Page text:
FOCUS on POWER
Power made visible
Arange of smart hardware and software-basedpower usageproducts are starting to offer realways to‘map’ power in the data center
Power monitoring in any data center can be difficult. But what software and hardware solutions are coming onto the market to aid the data center operator as to the levels of power usage?
Purchasers of a modern data center power monitoring package should be able to find a set of common functions (see box, right). One data center supplier that clearly believes such software has a future is Emerson Network Power, which has combined its Avocent and Aperture purchases and systems into one data center infrastructure management solutions brand.
A core product here in power management terms is the DSView 3 PowerManagement suite. This offers the ability to monitor and measure IT energy consumption across individual PDUs, racks, rows of racks or entire data centers, by calculating and comparing cost across multiple levels (rack, row, data centers or companies).
Managers can set alerts to knowwhen the threshold is reached or exceeded and allow time tomake changes before there are actual problems, plus get that desirable“total reading”on power usage for the data center and set amaximumthreshold of power usage.
Also operating at multiple site scale is HP with its Data Center Smart Grid – a system that collects power and cooling information from across the data center, including both IT equipment, and power and cooling infrastructure. Data is collected by a multitude of sensors in real time and then aggregated to create its visual representation.
The idea is to communicate the same information to both the data center’s IT and facilities management for a more comprehensive approach to running the operation, leading to increased efficiency.
Other suppliers offering power management
software include nlyte, Servertech and Intel, whose 5500 series family of processors is being allied with a so-called dynamic Node Manager suite for better energy efficiency.
Wireless IP-based monitoring software Arch Rock’s Energy Optimizer uses wireless sensors to collect electrical, thermal, flowand air-pressure conditions in the data center, funnelled to an interface that compiles the data collected by the sensors and represents it visually based on the PUE metric and data center infrastructure efficiency (DciE) index.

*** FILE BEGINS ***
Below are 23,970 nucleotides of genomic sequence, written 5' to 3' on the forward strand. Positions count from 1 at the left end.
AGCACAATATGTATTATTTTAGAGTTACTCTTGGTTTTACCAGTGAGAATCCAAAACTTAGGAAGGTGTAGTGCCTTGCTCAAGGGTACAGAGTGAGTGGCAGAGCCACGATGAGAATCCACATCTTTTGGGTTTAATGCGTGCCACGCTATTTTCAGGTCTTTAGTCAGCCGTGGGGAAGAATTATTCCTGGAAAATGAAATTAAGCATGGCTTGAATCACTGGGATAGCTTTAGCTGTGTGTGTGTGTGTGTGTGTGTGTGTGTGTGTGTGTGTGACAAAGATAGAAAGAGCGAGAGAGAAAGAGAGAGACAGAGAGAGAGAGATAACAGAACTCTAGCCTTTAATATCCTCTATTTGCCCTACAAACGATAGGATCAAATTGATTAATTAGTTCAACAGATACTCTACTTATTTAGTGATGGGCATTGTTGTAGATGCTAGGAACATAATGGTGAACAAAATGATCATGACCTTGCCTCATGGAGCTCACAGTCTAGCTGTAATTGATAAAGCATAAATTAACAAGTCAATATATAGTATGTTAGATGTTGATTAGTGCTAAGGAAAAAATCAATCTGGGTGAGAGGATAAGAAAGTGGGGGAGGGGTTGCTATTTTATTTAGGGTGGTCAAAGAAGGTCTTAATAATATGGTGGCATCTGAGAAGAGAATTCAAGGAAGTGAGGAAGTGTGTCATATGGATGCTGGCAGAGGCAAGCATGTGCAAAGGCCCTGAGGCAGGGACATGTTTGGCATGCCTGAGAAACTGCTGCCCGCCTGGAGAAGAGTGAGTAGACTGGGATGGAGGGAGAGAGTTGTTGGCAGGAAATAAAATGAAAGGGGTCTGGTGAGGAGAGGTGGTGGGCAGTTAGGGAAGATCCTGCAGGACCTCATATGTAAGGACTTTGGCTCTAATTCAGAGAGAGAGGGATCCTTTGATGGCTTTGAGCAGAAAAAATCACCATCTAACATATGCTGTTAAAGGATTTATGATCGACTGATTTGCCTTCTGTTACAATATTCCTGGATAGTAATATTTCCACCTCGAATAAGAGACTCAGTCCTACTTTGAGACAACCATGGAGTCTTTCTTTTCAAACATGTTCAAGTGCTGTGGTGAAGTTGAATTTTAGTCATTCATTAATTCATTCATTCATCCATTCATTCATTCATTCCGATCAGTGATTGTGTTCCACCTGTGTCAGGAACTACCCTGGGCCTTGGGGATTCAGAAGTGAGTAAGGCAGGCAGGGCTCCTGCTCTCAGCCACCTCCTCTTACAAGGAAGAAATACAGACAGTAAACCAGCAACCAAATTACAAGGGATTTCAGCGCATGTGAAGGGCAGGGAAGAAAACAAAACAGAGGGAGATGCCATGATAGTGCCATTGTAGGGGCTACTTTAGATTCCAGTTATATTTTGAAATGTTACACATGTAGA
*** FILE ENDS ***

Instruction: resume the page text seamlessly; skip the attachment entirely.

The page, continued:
Any number of sensors, each with a unique IP address, can be installed on power circuits, equipment racks, CRAC and CRAH units, on chillers and beneath raised floors. The variety of sensors includes outdoor devices that can help data center managers determine howmuch free cooling they can use in their particular location. The number of sensors depends on the level of granularity a customer desires in monitoring the facility, and comprise five types of sensor node, IP router and an interface application.
Not all power management software claims to offer such broad coverage. 1E, for instance, has an application designed to power down idle servers in the data center – the NightWatchman Server Edition, which identifies servers not doing usefulwork and puts them in the‘drowsy server’mode, running them at lowpower use without impacting their availability.
In theUS, Power Assure’s hostedMonitoring Software tracks and accumulates real-time data about power usage, temperature, humidity and application loads across the data center. Power usage and capacity ismeasured at the rack level and the cost of power is to be accurately assigned to each application, service or department, the developer says.
On the hardware side, supplier Raritan has a family of meters that monitor power use, temperature and humidity, its Dominion PX-3000 meters for use with standalone IT equipment, aswell as in-rack PDUs that do not have monitoring capabilities.
The meters feature built-in monitoring, security and networking capabilities, and
BOX 1: THINGS TO LOOK FOR IN AN EFFECTIVE POWER MANAGEMENT PRODUCT
• 24-hour CCTV monitoring
• Real-time measurement and modelling of server behaviour
• Customisable rack profile reporting features to show at rack level anomalous behaviour; for example, AC12 supply temperature, hot aisle average, temperature of cold aisle top, middle and bottom
• 2D thermal mapping functionality to identify hot and cold spots within the data center delivered by sensors placed at the top, middle and bottom of all relevant racks
• Overall data center thermal imaging
• 2D pressure mapping support to show where there may be too much or too little air pressure, which could cause air flow issues and/or hot and cold spots potentially impacting equipment
• Plenum differential pressure measurement (in inches or cms of water)
• Humidity below ASHRAE (www.ashrae.org
) suggested ranges could indicate risk of static discharge, while if above, risk of condensation. Thus, there should be a way to capture relative humidity at the top of the cold aisle and air-handlers
• Individual branch power monitoring capability
• Individual circuit-level power monitoring charting kWh consumption
• PDU power monitoring
• Real-time power usage effectiveness (PUE) metrics
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